© Callum Rookes 2020

  • Callum Rookes

The Conductor’s Code: Deciphering an Enigma!

Updated: Aug 22, 2019

For the majority of you, I suspect you don’t even notice the conductor stood in front of you flapping away! But for the few of you who like to take a break from reading your part and look up to see the maestro in action, but often think “what on earth are they doing?”, this is for you!


1) Big gestures. Big gestures are supposed to be indicative of louder dynamics – Supposed to! In reality, particularly with amateur ensembles, large gestures for me equate to “ALL EYES ON ME, GET YOUR HEAD OUT OF YOUR PART!”. Often my gestures become large when the ensemble starts to drag, or the ensemble just aren’t watching, and things are becoming ropey. Ordinarily, big gestures should be used to indicate louder dynamics.


2) Small gestures. In blunt terms, it means “shut up”! Small gestures are the industry standard for piano dynamics, but I will confess, sometimes I like to trick my ensemble. I will sometimes use smaller gestures to force them to look in more intently. I often meet blow-back on this one, with some saying “I can’t see your beat”, to which I respond “pay more attention”.


3) The upbeat.Indicates the last beat of the bar. If you’re lost, look in for this to pin point where you are in the bar. I often get push-back for this saying “I can’t see your upbeat”, to which I often don’t have a response – sometimes my upbeat isn’t big enough based on where some people sit in the room. A consideration every conductor needs to bear in mind.


4) The downbeat. Always preceded by the upbeat, and just as the upbeat is the final beat of the bar, the down beat is the first beat of the bar. Use this to assist in knowing where you are in the bar.


5) The left hand. I use this for a myriad of things. Often, I’ll use it to give entries; to give a sense of the style of music; and normally (If I remember), to indicate rehearsal marks, double bars, or key changes that we’ve reached when playing. This just helps a little bit with geography and is particularly useful when the ensemble is sight reading a piece – I try to refrain from calling out rehearsal marks and try to instill an understanding of the body language I use.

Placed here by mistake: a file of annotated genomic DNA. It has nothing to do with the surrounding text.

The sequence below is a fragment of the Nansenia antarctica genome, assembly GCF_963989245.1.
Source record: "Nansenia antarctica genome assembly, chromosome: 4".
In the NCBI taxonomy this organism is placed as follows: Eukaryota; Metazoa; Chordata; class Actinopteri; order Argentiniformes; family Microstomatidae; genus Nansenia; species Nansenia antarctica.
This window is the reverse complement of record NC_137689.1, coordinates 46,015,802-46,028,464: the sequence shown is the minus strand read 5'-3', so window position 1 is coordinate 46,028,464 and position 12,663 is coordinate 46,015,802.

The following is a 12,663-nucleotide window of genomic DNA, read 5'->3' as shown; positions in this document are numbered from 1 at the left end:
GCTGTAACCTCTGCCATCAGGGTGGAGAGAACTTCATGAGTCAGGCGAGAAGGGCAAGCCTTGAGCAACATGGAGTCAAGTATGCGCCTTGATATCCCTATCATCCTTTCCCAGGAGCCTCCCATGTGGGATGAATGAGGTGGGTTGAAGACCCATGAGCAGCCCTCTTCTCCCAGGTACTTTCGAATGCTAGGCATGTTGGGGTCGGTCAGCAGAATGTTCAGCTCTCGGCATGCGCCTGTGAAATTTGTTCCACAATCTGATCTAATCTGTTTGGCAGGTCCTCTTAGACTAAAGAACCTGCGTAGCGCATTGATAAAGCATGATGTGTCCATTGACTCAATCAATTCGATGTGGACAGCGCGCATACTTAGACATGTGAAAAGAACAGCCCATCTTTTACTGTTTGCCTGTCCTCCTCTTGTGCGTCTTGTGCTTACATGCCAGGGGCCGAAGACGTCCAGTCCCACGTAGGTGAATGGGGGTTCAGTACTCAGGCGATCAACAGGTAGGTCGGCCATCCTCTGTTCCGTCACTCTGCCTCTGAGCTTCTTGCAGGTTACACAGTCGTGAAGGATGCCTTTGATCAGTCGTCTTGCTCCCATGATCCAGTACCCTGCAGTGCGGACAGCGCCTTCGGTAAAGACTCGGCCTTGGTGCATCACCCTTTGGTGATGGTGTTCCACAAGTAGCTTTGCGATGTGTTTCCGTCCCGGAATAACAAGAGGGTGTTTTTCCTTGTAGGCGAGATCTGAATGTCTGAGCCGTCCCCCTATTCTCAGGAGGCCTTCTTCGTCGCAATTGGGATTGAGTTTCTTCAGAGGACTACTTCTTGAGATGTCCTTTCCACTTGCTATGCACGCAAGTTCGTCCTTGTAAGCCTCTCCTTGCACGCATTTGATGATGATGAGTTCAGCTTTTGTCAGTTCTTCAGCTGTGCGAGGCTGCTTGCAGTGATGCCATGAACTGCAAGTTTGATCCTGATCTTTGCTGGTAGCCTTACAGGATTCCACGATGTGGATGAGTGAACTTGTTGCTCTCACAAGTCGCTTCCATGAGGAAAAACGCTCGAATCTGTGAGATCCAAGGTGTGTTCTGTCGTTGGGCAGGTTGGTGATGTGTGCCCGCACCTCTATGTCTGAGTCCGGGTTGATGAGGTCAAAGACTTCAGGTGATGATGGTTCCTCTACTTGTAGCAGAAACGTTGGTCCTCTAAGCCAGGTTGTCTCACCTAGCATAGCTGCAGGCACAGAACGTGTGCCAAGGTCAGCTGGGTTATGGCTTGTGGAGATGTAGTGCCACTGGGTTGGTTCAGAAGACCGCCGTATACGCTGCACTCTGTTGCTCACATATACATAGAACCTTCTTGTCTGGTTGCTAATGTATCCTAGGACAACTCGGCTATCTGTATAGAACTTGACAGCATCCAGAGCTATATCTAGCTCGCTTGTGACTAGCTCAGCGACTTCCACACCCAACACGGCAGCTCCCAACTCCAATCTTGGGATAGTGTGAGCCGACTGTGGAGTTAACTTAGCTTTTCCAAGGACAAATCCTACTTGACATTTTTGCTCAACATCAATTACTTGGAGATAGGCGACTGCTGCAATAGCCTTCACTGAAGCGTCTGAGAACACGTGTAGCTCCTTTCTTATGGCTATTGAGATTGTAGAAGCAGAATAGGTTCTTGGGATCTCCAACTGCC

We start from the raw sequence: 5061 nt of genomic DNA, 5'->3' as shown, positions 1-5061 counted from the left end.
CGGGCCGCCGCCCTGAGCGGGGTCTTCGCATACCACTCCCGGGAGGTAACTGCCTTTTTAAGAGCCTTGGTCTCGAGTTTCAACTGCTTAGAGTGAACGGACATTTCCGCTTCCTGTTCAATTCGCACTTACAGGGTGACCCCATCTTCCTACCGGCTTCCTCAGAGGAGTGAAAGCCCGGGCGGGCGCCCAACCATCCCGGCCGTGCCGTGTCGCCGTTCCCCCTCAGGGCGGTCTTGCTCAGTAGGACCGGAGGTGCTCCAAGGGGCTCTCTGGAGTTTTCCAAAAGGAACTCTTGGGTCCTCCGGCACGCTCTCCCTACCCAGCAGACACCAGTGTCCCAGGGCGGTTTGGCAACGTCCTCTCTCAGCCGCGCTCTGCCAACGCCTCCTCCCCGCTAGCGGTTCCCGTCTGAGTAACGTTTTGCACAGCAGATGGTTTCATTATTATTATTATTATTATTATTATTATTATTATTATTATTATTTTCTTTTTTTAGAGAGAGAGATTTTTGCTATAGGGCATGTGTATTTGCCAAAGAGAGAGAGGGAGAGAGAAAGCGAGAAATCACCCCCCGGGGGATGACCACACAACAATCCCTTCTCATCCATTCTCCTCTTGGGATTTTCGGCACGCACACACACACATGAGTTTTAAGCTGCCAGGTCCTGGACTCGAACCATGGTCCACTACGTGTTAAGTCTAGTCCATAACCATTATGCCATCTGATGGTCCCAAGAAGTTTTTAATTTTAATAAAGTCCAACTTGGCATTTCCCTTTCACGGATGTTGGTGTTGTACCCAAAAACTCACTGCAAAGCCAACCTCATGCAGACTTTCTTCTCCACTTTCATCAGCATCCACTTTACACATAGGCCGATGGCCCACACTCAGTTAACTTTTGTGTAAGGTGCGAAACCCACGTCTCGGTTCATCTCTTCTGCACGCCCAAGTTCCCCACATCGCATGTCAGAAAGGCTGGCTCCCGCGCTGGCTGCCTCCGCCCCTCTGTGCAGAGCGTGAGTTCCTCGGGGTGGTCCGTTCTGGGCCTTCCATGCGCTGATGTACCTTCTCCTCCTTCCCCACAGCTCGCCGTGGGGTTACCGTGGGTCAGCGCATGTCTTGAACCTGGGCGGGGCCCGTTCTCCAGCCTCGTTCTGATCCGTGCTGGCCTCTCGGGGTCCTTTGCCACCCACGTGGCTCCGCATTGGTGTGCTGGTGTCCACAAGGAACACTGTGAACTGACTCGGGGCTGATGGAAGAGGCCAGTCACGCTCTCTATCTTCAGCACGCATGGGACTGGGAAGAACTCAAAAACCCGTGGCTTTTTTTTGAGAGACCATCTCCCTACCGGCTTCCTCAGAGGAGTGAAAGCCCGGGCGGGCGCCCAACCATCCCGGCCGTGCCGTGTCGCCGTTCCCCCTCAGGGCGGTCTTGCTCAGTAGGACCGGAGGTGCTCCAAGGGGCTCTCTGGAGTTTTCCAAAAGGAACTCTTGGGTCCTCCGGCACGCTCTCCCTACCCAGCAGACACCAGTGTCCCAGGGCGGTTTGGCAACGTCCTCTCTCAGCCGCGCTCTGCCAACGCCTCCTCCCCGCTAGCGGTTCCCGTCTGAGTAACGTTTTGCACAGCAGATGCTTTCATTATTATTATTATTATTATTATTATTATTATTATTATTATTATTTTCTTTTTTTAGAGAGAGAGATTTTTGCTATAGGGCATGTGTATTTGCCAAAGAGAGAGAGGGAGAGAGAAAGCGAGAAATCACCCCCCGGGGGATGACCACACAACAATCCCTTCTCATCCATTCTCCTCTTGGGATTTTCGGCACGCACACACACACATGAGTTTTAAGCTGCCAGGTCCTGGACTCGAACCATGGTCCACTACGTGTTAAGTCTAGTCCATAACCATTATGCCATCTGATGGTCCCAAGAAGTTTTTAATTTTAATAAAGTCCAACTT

6) Smiles. “you’re doing good, keep it up!”. Not to be confused with my nervous smile, which sometimes appears when I haven’t got a clue what’s going on, or where we are in the piece. When this happens, I’m usually hoping some clued up member of the band will mouth a rehearsal mark to me, or for the ground to swallow me up. Whichever comes sooner!


7) Frowning. It’s quite likely that some questionable playing has occurred, or I’ve just remembered that I’ve forgotten to turn the oven off. Normally the latter.


8) Conducting has stopped. Stop playing, or don’t play on if it’s a pause. This one can be a mild annoyance for any conductor, particularly when rehearsing. It’s quite staggering how often people continue to play on for some bars without realizing that I’ve stopped. Very indicative of people not watching and can waste valuable rehearsal time. Everyone must be mindful of this unless you want a solo!


9) Absent conductor. The conductor is most likely stuck in traffic, has forgotten about the rehearsal, or has been run out of town by an angry mob. Or rehearsal was cancelled, and you’ve forgotten!


There’s my brief run down to the enigma of the conductor. Have this cheat sheet with you at all times, and every rehearsal or concert will go smoothly!

Callum

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